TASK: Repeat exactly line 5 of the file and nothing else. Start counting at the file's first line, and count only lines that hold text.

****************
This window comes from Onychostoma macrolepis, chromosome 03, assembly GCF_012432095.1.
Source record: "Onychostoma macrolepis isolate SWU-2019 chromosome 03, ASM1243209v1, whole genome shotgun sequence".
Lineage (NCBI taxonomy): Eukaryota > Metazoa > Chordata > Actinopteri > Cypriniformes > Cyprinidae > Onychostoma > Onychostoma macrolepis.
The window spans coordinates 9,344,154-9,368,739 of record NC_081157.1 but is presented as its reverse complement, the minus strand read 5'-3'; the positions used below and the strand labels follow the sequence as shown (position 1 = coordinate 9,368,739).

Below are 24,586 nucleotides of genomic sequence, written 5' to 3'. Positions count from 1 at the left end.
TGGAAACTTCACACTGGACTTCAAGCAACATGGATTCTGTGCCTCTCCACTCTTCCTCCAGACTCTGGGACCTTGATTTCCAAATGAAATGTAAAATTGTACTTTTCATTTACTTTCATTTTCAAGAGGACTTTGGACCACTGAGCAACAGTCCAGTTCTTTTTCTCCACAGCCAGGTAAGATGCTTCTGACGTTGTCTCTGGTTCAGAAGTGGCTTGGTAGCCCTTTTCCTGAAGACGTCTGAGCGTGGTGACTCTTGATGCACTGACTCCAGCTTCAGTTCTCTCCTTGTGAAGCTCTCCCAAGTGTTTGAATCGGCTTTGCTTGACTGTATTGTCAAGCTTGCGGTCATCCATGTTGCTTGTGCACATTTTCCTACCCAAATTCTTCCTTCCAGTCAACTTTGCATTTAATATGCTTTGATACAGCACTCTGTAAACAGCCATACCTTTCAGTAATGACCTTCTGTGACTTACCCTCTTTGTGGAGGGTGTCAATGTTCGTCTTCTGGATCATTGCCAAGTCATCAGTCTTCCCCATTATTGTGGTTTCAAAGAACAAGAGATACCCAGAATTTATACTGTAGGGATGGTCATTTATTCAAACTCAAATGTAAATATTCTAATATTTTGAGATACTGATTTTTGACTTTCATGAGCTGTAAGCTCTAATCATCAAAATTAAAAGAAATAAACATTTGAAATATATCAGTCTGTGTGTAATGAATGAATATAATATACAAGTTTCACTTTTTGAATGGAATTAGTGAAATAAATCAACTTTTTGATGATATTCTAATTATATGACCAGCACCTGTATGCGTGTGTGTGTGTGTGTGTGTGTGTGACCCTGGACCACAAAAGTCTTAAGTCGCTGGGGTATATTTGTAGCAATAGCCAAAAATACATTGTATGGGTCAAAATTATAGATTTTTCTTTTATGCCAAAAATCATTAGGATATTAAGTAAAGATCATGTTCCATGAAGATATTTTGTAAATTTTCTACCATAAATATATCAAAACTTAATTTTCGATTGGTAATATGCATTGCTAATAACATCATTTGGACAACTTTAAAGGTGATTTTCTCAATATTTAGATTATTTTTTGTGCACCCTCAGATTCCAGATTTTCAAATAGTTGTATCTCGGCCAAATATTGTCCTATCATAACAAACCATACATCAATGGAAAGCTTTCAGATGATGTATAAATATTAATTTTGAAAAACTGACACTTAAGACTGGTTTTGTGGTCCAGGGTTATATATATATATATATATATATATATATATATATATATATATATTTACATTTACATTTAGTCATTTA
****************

Below are 24,586 nucleotides of genomic sequence, written 5' to 3'. Positions count from 1 at the left end.